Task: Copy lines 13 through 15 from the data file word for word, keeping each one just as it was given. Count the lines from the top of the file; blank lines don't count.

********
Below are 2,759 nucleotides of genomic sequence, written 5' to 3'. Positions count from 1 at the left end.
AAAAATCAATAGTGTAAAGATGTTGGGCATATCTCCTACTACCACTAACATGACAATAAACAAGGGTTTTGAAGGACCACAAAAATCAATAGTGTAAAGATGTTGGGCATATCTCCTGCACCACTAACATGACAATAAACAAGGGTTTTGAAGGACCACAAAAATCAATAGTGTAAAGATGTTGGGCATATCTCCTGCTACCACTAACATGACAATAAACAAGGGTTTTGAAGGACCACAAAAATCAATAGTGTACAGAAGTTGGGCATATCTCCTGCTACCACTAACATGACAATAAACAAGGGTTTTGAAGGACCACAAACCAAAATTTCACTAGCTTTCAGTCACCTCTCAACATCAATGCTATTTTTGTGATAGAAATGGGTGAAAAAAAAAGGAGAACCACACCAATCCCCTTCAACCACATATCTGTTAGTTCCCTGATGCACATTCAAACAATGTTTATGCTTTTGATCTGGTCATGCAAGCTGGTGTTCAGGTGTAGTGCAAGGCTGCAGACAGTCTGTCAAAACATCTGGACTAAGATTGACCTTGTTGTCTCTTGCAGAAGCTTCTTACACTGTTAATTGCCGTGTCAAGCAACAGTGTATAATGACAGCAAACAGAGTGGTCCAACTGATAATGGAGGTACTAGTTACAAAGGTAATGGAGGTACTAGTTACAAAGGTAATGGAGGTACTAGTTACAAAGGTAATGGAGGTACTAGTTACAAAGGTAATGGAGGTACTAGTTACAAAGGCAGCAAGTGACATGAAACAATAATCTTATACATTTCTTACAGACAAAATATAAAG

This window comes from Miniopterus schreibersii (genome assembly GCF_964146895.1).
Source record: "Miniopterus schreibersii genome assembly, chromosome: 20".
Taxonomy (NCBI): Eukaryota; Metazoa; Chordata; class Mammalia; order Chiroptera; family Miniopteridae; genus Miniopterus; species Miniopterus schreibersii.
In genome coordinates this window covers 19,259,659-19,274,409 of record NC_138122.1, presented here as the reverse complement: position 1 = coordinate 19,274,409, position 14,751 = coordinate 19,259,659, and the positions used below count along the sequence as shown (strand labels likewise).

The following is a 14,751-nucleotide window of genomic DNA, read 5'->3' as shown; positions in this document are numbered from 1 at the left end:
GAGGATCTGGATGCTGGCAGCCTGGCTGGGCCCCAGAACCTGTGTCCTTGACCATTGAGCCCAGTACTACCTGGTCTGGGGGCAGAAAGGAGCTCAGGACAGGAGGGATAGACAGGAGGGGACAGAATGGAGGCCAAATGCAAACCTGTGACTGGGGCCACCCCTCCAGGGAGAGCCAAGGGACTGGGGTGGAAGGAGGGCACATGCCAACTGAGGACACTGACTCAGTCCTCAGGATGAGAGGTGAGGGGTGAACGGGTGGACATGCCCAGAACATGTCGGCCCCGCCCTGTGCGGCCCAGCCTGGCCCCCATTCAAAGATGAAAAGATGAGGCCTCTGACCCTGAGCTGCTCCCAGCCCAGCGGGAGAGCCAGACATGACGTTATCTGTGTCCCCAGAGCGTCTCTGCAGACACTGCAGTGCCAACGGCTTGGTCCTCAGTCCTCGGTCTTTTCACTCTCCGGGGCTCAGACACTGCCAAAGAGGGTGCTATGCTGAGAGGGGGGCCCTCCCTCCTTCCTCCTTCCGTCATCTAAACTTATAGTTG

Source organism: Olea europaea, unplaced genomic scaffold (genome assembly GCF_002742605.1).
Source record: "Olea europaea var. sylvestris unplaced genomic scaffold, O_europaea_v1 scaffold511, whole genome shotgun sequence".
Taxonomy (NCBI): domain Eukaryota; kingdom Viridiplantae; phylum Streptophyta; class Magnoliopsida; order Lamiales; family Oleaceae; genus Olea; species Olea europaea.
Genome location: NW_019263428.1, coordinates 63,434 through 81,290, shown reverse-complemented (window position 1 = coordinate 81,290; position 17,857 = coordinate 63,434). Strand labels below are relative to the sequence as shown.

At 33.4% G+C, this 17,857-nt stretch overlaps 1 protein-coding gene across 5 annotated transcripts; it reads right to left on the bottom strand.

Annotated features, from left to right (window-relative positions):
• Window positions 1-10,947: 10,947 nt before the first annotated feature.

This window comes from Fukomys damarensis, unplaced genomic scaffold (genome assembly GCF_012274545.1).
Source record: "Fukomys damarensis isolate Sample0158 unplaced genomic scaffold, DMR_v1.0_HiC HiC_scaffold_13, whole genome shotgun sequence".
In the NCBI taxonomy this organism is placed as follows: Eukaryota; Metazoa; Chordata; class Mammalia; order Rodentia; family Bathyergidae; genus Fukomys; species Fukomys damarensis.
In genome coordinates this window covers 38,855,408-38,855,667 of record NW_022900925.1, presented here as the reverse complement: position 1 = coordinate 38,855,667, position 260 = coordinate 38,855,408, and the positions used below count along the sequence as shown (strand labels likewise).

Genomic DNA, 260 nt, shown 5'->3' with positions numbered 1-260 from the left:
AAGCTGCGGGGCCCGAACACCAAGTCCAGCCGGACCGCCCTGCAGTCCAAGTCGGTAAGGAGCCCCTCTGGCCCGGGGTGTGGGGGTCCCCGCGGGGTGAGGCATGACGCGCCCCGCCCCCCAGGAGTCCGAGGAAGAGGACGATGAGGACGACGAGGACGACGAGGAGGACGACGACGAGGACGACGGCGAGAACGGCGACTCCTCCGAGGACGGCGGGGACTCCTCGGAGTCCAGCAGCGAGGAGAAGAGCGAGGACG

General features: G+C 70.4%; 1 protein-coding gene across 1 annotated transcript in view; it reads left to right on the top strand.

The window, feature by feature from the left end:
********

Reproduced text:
At 33.4% G+C, this 17,857-nt stretch overlaps 1 protein-coding gene across 5 annotated transcripts; it reads right to left on the bottom strand.

Annotated features, from left to right (window-relative positions):
• Window positions 1-10,947: 10,947 nt before the first annotated feature.